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Marriage, Relationships, and Divorce Article
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Expressing Love

by Diana S. Dodson

To love someone is different than expressing that love. We can truly love someone with all of our heart, but may be unable to show that person through our feelings, our actions, or our communication. To express or show love means:

  1. To sometimes put the other person's needs first. A rule of thumb for this is to realize which person's needs are the most at any given time.
  2. To express how we feel, to be honest, and trust the relationship enough to be honest.
  3. To be sensitive to them when they are stressed, even if you may feel they shouldn't be stressed.
  4. To share in the household chores, and to help with the children.
  5. To perceive when to give help and when to let your spouse have their own space.
  6. To understand how your spouse feels, and respect one another.
  7. To show affection.

All of these ideas will help create a solid relationship, one that will be there in good and bad times. These actions will help the two individuals in their relationship with each other, with their children, and in their work experiences. When two people are working together to help one another, it can only enhance the relationship. When two people are going in opposite directions, they won't feel they are moving together in the relationship or reaching some common goal.

People say they love someone and want the relationship to work, yet show little action to substantiate their words. Actions do speak louder than words. If the relationship is really good and solid, yet goes off track at times, it makes it easier to come back when you know there is something good to come back for. When the relationship becomes stressed, it will be easier to drift farther apart.

Ideas and Examples to Try

Ask yourself whose needs are most important at the moment. Then try to help your spouse meet those needs. If your spouse is having trouble at work, it might be a good idea to postpone something, sit down, and help your spouse work through their difficulties.

One person's needs shouldn't become the primary focus most of the time. You should have a balanced relationship where you are both responding to the other's needs equally. If this is not happening and one of the two of you needs more help than you think you can give, you might want to look into counseling.

More information on making relationships work:
Interview: Barbara De Angelis
Tips From Divorcemag.com
Discovering Authentic Love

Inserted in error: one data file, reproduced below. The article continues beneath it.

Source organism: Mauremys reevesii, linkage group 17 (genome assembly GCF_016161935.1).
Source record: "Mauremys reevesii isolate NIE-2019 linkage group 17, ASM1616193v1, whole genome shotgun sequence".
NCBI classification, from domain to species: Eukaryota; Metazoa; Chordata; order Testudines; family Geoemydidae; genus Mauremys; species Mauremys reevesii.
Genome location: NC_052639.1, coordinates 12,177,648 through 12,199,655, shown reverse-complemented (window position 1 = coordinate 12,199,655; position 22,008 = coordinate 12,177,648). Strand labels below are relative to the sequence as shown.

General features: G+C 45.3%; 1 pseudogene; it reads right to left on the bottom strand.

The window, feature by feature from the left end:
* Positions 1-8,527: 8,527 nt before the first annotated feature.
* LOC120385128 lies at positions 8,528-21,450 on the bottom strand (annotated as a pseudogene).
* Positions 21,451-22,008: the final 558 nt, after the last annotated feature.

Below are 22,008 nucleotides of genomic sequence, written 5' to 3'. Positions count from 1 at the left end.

Keep Your Marriage Together
Making Your Marriage Work

Talk to each other. Let each other know how you feel and why you feel the way you do. Let the other person talk without interruption, and listen to what they have to say. Try to put yourself in their place. Try to feel what they are feeling. Talk without judgment. Ask yourself, "Would I put up with this behavior if the situation were reversed? Would I want me as my marital partner?"

Don't always focus on yourself. Listen carefully, and listen without thinking about what you are going to say. People are so busy thinking about what they need and what they want to say that they forget to listen.

Be happy for your spouse even though you are not completely interested in what they're doing.

Be affectionate, tell them you love them, and show it. Affection is shown in many ways: a kiss on the cheek, a card saying, "I Love You," little gifts, getting your spouse a cup of coffee, or giving the kids a bath. These are all little areas of affection to get you farther in the relationship and to become happier in all areas of your lives.

Think of extra little things you could do for someone who does a lot for you. If you know they really like a particular singing group, buy them tickets if the group is in town.

People need both the words and the action to know they are loved. Let them know that you appreciate what they do for you and show it.

Sometimes we have strong feelings for something or someone, yet have a greater need or stronger feeling that overrides some of our other feelings. Take love, we may truly love someone and not be able to show it because our greater feeling is fear. We may fear rejection or disappointment, overriding our love. Because of our fear we may not be able to express our love. Yet, we still strongly believe the feeling of love is powerful, even though we don't show it. The problem here is, if you can't show the love in the relationship, then the other person doesn't believe it exists. The stronger feeling is fear.

We need to try and accept that fear is a negative feeling and makes us feel worse than if we let the love come through. Even if we can't show the love, we will still be hurt if the relationship ends. So denying the love isn't necessarily the answer.

Think really hard about the way you feel. Sometimes people think they are in love because someone else pays attention to them. Attention doesn't always equate love. Sometimes attention means that someone wants to control you.


Diana S. Dodson has spent many years working as a counselor and mental-heath consultant for children, adolescents, and adult schizophrenics. This article has been edited and excerpted from It's Your Life, Take Charge! (Authorhouse, 2008). Read more about how you can be more proactive and understand yourself to a greater extent. A unique perspective on life translates into self-realization and learning how to be your own guide to your own happiness. Morris County NOW (New Jersey) produces a TV show called New Directions for Women and has asked Ms. Dodson to be a guest on the show on May 13, 2009.


For more articles on marriage, relationships, and divorce, visit http://www.divorcemag.com/articles/Relationships

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